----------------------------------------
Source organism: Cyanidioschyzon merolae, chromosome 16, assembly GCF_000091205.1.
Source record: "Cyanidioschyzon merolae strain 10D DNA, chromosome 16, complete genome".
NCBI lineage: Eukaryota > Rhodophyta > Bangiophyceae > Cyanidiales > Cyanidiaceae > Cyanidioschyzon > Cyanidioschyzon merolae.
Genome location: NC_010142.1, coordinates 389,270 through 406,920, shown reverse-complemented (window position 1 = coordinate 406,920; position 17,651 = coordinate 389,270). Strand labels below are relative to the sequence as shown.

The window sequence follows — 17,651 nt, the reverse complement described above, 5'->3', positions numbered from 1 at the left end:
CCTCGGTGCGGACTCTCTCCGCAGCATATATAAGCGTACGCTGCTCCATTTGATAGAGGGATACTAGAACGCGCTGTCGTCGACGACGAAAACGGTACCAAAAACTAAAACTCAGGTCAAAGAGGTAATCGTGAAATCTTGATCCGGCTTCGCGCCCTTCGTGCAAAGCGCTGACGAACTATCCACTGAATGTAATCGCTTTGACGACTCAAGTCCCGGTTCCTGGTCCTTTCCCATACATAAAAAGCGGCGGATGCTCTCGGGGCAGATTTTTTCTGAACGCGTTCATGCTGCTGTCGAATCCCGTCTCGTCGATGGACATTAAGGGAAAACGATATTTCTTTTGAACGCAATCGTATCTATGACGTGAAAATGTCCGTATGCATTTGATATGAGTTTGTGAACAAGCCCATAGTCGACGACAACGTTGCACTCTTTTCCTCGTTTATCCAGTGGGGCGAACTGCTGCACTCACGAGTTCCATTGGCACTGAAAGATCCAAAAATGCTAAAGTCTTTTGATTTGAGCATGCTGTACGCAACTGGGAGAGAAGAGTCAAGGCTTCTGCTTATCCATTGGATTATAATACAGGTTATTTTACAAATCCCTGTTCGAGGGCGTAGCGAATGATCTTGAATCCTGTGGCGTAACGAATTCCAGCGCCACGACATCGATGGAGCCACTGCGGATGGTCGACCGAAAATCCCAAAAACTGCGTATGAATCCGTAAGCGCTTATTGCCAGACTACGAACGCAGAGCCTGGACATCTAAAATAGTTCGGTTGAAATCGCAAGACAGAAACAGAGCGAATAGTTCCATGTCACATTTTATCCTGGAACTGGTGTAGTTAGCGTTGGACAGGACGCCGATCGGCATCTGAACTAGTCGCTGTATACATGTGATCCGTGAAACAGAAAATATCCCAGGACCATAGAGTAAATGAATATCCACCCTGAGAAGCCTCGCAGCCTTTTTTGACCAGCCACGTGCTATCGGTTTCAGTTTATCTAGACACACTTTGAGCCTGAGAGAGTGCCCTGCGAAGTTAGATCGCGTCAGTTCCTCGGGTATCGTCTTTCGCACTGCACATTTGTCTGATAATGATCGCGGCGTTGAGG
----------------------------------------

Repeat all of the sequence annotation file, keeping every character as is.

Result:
Source organism: Cyanidioschyzon merolae, chromosome 16, assembly GCF_000091205.1.
Source record: "Cyanidioschyzon merolae strain 10D DNA, chromosome 16, complete genome".
NCBI lineage: Eukaryota > Rhodophyta > Bangiophyceae > Cyanidiales > Cyanidiaceae > Cyanidioschyzon > Cyanidioschyzon merolae.
Genome location: NC_010142.1, coordinates 389,270 through 406,920, shown reverse-complemented (window position 1 = coordinate 406,920; position 17,651 = coordinate 389,270). Strand labels below are relative to the sequence as shown.

The window sequence follows — 17,651 nt, the reverse complement described above, 5'->3', positions numbered from 1 at the left end:
CCTCGGTGCGGACTCTCTCCGCAGCATATATAAGCGTACGCTGCTCCATTTGATAGAGGGATACTAGAACGCGCTGTCGTCGACGACGAAAACGGTACCAAAAACTAAAACTCAGGTCAAAGAGGTAATCGTGAAATCTTGATCCGGCTTCGCGCCCTTCGTGCAAAGCGCTGACGAACTATCCACTGAATGTAATCGCTTTGACGACTCAAGTCCCGGTTCCTGGTCCTTTCCCATACATAAAAAGCGGCGGATGCTCTCGGGGCAGATTTTTTCTGAACGCGTTCATGCTGCTGTCGAATCCCGTCTCGTCGATGGACATTAAGGGAAAACGATATTTCTTTTGAACGCAATCGTATCTATGACGTGAAAATGTCCGTATGCATTTGATATGAGTTTGTGAACAAGCCCATAGTCGACGACAACGTTGCACTCTTTTCCTCGTTTATCCAGTGGGGCGAACTGCTGCACTCACGAGTTCCATTGGCACTGAAAGATCCAAAAATGCTAAAGTCTTTTGATTTGAGCATGCTGTACGCAACTGGGAGAGAAGAGTCAAGGCTTCTGCTTATCCATTGGATTATAATACAGGTTATTTTACAAATCCCTGTTCGAGGGCGTAGCGAATGATCTTGAATCCTGTGGCGTAACGAATTCCAGCGCCACGACATCGATGGAGCCACTGCGGATGGTCGACCGAAAATCCCAAAAACTGCGTATGAATCCGTAAGCGCTTATTGCCAGACTACGAACGCAGAGCCTGGACATCTAAAATAGTTCGGTTGAAATCGCAAGACAGAAACAGAGCGAATAGTTCCATGTCACATTTTATCCTGGAACTGGTGTAGTTAGCGTTGGACAGGACGCCGATCGGCATCTGAACTAGTCGCTGTATACATGTGATCCGTGAAACAGAAAATATCCCAGGACCATAGAGTAAATGAATATCCACCCTGAGAAGCCTCGCAGCCTTTTTTGACCAGCCACGTGCTATCGGTTTCAGTTTATCTAGACACACTTTGAGCCTGAGAGAGTGCCCTGCGAAGTTAGATCGCGTCAGTTCCTCGGGTATCGTCTTTCGCACTGCACATTTGTCTGATAATGATCGCGGCGTTGAGG